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The Monsters of Education Technology

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A collection of essays about education technology: its history and its ideologies. Its monsters. These were originally delivered as lectures and keynotes during 2014, but have been edited and compiled here.


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A collection of essays about education technology: its history and its ideologies. Its monsters. These were originally delivered as lectures and keynotes during 2014, but have been edited and compiled here.

30 review for The Monsters of Education Technology

  1. 5 out of 5

    Terry Clague

    Terrific collection of talks and articles from education technology's "Cassandra" who argues that education technology is the "Trojan Horse poised to dismantle public education, to outsource and unbundle and disrupt and destroy." In the course of these essays, the author highlights forgotten histories (e.g. Thomas Edison's 1913 prediction that textbooks would soon be obsolete); asks awkward questions about the meaning of "open"; compares the idea of technology having "wants" with Frankenstein's m Terrific collection of talks and articles from education technology's "Cassandra" who argues that education technology is the "Trojan Horse poised to dismantle public education, to outsource and unbundle and disrupt and destroy." In the course of these essays, the author highlights forgotten histories (e.g. Thomas Edison's 1913 prediction that textbooks would soon be obsolete); asks awkward questions about the meaning of "open"; compares the idea of technology having "wants" with Frankenstein's monster; and ends with Ivan Illich as a potential saviour via "convivial" ed-tech". The oral foundation of the book means that there are more questions than answers, whilst there's a fair amount of (useful) whataboutery here. The unavoidable repetition in some of the chapters and the book Watters is working on (Teaching Machines) will doubtless work better as a whole, but until then this splendid book should be required reading for anyone with an interest in education technology.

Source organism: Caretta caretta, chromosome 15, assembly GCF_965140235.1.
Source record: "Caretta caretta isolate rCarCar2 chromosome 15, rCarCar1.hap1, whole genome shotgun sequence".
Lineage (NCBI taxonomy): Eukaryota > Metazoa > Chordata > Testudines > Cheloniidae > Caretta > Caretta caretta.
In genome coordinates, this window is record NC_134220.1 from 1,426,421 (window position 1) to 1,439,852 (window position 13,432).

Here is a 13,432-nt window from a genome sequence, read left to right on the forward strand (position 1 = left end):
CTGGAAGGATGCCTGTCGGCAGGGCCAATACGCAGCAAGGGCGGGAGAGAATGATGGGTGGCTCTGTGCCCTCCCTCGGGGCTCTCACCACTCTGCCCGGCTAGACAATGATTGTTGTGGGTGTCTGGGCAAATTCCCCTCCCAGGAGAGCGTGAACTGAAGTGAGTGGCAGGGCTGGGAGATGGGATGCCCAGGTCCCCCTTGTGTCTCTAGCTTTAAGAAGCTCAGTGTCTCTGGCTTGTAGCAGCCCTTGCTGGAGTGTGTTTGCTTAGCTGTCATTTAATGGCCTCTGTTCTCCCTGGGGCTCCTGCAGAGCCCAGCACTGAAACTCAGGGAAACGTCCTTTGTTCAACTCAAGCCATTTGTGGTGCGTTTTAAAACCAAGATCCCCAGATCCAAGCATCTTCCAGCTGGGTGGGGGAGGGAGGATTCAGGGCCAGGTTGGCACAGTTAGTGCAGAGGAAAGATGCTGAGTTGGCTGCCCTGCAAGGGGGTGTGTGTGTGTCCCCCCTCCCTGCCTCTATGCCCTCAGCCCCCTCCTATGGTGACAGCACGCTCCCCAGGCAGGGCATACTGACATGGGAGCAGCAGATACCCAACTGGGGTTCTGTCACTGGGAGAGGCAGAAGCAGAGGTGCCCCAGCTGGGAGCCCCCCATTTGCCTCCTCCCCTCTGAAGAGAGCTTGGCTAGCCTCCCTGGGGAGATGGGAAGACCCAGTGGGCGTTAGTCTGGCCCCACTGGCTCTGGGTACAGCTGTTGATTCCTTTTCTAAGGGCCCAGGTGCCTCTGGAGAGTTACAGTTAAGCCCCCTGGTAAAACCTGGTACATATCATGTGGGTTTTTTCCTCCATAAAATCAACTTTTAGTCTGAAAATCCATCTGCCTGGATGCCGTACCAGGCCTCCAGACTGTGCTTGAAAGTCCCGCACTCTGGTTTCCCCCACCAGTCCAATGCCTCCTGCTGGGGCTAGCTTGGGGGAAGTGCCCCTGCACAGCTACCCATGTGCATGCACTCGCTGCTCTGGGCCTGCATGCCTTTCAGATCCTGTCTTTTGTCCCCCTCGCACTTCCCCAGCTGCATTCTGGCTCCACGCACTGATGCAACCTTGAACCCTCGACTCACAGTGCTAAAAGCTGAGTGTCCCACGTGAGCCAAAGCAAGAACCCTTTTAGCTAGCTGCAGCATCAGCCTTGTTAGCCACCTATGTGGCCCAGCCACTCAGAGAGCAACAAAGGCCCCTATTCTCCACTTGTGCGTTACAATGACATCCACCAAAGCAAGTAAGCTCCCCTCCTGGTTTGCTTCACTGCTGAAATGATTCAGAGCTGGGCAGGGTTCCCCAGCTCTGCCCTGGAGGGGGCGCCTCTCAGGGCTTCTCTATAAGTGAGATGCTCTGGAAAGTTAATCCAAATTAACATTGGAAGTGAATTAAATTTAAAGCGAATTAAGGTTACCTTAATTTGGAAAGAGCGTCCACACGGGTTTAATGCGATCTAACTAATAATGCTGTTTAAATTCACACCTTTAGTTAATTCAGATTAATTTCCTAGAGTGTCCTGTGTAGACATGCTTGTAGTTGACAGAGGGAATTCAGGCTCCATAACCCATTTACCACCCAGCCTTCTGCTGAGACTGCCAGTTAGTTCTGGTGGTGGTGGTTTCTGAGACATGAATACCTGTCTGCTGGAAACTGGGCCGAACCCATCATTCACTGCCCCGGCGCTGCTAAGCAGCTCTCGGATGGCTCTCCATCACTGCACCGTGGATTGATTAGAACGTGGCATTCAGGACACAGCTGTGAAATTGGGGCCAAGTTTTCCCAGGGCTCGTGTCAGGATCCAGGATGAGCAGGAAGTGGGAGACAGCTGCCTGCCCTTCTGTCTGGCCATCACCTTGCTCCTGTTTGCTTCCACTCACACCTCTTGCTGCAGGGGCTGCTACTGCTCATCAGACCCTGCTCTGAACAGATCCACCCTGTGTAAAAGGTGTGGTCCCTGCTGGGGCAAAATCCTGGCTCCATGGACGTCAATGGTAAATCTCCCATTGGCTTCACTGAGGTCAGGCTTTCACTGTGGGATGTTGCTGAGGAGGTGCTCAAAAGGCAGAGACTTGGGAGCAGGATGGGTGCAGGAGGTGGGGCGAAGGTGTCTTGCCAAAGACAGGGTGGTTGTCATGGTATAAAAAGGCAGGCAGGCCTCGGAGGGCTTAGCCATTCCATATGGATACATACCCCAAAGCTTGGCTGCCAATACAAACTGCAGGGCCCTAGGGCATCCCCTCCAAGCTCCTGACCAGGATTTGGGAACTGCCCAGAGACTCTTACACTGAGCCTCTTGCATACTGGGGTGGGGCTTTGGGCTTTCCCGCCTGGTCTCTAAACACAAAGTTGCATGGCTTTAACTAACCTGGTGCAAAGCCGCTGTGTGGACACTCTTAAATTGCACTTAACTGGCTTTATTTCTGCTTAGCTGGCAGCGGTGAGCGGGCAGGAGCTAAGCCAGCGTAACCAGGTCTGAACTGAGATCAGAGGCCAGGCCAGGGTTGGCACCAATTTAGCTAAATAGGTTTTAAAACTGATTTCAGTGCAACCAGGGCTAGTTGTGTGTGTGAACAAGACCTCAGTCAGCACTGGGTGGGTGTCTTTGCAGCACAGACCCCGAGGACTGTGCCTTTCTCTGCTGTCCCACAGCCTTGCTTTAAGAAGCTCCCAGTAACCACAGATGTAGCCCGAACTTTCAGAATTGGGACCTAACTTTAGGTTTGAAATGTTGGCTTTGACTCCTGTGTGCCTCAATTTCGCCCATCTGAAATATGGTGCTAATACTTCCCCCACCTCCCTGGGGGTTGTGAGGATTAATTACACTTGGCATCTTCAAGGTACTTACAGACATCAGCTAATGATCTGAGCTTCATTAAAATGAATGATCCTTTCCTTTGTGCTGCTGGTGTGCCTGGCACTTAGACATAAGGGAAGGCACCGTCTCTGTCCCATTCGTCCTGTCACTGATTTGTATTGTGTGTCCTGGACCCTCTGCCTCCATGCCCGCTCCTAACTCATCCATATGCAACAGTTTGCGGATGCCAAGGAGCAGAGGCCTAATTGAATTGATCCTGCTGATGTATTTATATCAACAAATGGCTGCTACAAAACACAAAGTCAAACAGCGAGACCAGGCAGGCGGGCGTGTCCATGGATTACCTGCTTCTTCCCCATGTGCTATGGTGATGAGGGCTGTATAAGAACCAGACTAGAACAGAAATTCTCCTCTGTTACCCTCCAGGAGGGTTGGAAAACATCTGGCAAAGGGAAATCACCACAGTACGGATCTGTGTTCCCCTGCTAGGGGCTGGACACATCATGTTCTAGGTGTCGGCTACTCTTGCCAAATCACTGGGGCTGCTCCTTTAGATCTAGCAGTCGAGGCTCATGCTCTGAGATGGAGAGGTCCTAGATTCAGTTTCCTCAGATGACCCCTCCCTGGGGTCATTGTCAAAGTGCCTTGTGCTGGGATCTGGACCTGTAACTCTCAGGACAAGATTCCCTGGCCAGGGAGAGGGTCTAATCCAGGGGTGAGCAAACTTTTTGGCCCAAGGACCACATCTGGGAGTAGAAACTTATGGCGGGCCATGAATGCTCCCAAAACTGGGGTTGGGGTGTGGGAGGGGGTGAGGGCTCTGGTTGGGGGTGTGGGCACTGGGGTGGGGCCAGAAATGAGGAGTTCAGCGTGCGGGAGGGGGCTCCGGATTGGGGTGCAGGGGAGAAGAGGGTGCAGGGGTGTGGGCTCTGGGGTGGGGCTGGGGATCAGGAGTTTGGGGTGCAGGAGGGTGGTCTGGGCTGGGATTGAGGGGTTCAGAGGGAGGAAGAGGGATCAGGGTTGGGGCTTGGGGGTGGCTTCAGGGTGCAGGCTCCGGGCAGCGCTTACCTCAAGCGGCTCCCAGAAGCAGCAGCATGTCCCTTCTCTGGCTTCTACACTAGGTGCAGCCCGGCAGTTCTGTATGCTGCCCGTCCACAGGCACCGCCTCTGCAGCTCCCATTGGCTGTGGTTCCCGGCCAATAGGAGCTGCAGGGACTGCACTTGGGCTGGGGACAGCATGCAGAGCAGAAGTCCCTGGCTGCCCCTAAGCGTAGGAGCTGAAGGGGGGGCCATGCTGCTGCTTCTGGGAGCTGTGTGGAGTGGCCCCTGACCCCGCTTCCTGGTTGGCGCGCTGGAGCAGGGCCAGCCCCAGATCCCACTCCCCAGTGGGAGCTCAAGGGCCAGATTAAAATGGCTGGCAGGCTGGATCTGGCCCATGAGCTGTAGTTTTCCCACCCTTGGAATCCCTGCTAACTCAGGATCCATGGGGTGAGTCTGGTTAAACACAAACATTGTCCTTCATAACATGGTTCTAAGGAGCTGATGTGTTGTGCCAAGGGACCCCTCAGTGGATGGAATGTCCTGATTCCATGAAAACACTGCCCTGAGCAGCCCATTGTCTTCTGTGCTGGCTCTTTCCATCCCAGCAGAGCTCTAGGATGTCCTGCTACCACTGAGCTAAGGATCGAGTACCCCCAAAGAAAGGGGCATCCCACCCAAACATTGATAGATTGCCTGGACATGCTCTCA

2. 5 out of 5

    Anthony Nguyen

    If you're inundated with tools and ideas and you're just looking for a relaxing read without feeling pressured to have to try something new, I recommend this book! I also recommend it if you want to learn more about the origins of a lot of today's ed-tech, even if Watters' take on it is somewhat pessimistic. It's a quick read since it's a collection of speeches; each "chapter" flows extremely well. See here for a more in-depth review: https://drive.google.com/file/d/1NX52... If you're inundated with tools and ideas and you're just looking for a relaxing read without feeling pressured to have to try something new, I recommend this book! I also recommend it if you want to learn more about the origins of a lot of today's ed-tech, even if Watters' take on it is somewhat pessimistic. It's a quick read since it's a collection of speeches; each "chapter" flows extremely well. See here for a more in-depth review: https://drive.google.com/file/d/1NX52...